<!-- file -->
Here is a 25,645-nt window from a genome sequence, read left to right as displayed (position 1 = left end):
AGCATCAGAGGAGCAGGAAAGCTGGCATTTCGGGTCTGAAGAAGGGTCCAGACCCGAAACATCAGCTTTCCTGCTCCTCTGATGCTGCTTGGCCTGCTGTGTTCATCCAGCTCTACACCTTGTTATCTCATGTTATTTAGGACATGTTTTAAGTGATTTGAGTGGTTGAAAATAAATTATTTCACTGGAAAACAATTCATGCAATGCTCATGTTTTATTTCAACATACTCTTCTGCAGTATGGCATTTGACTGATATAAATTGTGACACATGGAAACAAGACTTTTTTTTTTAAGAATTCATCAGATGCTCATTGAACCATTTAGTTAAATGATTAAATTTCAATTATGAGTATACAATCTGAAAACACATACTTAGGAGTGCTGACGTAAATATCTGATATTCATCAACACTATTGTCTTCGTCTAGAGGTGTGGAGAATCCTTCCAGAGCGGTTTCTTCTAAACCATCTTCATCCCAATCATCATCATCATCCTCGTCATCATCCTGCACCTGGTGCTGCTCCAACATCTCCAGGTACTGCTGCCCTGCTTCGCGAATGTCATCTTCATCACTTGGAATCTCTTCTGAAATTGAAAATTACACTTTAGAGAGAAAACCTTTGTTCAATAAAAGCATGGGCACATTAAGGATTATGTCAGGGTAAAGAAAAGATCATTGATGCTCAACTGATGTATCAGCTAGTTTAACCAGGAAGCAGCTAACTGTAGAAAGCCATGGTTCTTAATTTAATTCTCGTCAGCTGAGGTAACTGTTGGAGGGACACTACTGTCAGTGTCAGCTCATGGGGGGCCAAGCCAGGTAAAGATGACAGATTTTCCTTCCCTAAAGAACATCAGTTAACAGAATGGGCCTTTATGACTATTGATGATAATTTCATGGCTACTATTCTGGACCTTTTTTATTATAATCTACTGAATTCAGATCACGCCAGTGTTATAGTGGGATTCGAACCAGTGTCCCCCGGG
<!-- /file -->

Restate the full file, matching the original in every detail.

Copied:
Here is a 25,645-nt window from a genome sequence, read left to right as displayed (position 1 = left end):
AGCATCAGAGGAGCAGGAAAGCTGGCATTTCGGGTCTGAAGAAGGGTCCAGACCCGAAACATCAGCTTTCCTGCTCCTCTGATGCTGCTTGGCCTGCTGTGTTCATCCAGCTCTACACCTTGTTATCTCATGTTATTTAGGACATGTTTTAAGTGATTTGAGTGGTTGAAAATAAATTATTTCACTGGAAAACAATTCATGCAATGCTCATGTTTTATTTCAACATACTCTTCTGCAGTATGGCATTTGACTGATATAAATTGTGACACATGGAAACAAGACTTTTTTTTTTAAGAATTCATCAGATGCTCATTGAACCATTTAGTTAAATGATTAAATTTCAATTATGAGTATACAATCTGAAAACACATACTTAGGAGTGCTGACGTAAATATCTGATATTCATCAACACTATTGTCTTCGTCTAGAGGTGTGGAGAATCCTTCCAGAGCGGTTTCTTCTAAACCATCTTCATCCCAATCATCATCATCATCCTCGTCATCATCCTGCACCTGGTGCTGCTCCAACATCTCCAGGTACTGCTGCCCTGCTTCGCGAATGTCATCTTCATCACTTGGAATCTCTTCTGAAATTGAAAATTACACTTTAGAGAGAAAACCTTTGTTCAATAAAAGCATGGGCACATTAAGGATTATGTCAGGGTAAAGAAAAGATCATTGATGCTCAACTGATGTATCAGCTAGTTTAACCAGGAAGCAGCTAACTGTAGAAAGCCATGGTTCTTAATTTAATTCTCGTCAGCTGAGGTAACTGTTGGAGGGACACTACTGTCAGTGTCAGCTCATGGGGGGCCAAGCCAGGTAAAGATGACAGATTTTCCTTCCCTAAAGAACATCAGTTAACAGAATGGGCCTTTATGACTATTGATGATAATTTCATGGCTACTATTCTGGACCTTTTTTATTATAATCTACTGAATTCAGATCACGCCAGTGTTATAGTGGGATTCGAACCAGTGTCCCCCGGG